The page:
As one observer puts it, "Investors obviously needed to get comfortable with the credit first, but what they really seem to be focused on are covenants. They want to make sure they ring fence any new issue to the best of their abilities."

CSFB is arguably the most deeply entrenched investment bank in Indonesia and it has used its past experiences with the APP group to offer bondholders a lot better protection with new credits coming to the market. In particular, there are three key limitations covering negative pledge, subsidiary indebtedness and maintenance covenants.

Where subsidiary indebtedness is concerned, Medco is prevented from building up any debt at any of its subsidiaries beyond an initial $15 million carve out. This has been included to prevent a situation where the holding company (APP) and subsidiary companies (Indah Kiat, Tjiwia Kimia) both gear up to unsustainable levels.

Negative pledge is defined as an agreement not to pledge any assets if doing so would result in less security for existing bondholders. Medco's issue is a senior notes offering and any new debt has to be layered on pari passu to the old and can not be secured unless the existing deal is also secured.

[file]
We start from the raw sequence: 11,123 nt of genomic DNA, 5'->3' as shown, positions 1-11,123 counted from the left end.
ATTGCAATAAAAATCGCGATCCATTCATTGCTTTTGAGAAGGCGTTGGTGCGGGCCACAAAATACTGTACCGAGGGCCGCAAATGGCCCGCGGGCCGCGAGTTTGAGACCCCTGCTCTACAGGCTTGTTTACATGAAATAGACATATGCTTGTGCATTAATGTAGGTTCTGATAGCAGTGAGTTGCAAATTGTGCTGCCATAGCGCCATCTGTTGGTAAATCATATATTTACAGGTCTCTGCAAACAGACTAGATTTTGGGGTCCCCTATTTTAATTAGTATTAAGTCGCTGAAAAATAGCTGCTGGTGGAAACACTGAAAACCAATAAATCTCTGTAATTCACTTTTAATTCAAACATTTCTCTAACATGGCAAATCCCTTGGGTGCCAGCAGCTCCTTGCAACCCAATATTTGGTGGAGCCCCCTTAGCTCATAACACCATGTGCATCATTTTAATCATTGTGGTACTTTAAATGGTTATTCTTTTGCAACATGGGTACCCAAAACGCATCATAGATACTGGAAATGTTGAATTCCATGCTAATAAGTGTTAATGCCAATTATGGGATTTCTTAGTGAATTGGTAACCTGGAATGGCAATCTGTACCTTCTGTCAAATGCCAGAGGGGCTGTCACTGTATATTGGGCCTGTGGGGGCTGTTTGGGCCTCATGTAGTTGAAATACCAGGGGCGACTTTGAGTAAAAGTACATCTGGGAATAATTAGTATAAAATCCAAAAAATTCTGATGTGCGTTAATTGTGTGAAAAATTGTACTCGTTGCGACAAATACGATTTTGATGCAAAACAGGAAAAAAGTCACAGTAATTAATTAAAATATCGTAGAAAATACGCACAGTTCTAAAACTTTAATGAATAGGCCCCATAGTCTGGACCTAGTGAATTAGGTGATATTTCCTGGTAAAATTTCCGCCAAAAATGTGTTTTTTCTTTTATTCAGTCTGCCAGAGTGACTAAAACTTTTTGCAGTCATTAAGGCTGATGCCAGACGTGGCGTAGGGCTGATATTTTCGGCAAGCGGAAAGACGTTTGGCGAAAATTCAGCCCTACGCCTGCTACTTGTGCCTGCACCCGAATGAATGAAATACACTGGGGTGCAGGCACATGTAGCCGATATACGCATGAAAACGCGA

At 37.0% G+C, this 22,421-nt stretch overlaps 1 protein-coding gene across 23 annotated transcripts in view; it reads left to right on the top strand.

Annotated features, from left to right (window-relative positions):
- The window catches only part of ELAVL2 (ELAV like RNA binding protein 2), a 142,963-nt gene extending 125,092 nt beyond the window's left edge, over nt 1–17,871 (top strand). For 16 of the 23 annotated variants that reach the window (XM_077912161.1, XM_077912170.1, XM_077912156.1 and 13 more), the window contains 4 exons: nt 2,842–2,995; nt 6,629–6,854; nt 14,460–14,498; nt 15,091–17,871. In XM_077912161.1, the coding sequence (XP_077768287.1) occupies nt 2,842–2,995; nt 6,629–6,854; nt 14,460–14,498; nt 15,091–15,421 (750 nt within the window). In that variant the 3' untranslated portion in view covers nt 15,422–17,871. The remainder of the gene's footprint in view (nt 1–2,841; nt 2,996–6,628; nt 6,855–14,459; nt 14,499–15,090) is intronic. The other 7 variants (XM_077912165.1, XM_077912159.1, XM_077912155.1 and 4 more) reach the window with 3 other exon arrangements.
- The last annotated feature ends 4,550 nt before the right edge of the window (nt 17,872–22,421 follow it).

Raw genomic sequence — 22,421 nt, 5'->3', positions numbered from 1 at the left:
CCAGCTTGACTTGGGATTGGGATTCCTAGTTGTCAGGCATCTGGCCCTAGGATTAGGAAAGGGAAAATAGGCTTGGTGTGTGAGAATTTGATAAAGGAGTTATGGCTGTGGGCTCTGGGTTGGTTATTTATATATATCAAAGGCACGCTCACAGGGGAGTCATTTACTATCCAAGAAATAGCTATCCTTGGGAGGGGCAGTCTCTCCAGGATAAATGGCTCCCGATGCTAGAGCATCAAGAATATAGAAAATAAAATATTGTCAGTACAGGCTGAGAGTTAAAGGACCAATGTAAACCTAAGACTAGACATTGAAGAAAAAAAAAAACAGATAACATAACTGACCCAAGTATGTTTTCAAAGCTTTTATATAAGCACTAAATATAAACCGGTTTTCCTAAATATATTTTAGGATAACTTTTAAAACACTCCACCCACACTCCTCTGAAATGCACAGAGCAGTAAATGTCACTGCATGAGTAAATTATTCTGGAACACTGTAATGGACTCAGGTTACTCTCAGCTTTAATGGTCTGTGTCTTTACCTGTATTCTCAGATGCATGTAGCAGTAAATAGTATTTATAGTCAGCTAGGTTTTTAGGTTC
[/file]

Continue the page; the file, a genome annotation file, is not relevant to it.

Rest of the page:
To avoid an APP situation where the parent was unable to service its debt because it could not upstream enough dividends from the subsidiaries, the new deal has dividend protection measures. These state that the company is prohibited from implementing any changes which inhibit its ability to upstream dividends from the operating companies.

Finally, the deal incorporates maintenance covenants rather than incurrence covenants. This means that the covenants will be reviewed every quarter similar to bank capital ratios rather than triggered by an asset sale, issuance of debt, or payment of dividends. "In previous instances," an observer explains, "a company's business might have fallen to pieces, but if it had never taken any action that invoked the covenants, they remained as they were."

Medco's covenants include a maximum debt to equity ratio of 1.75 times, a minimum assets to liability ratio of 1.5 times and an EBITDA to debt service (including principal and interest) ratio of equal or greater than one times.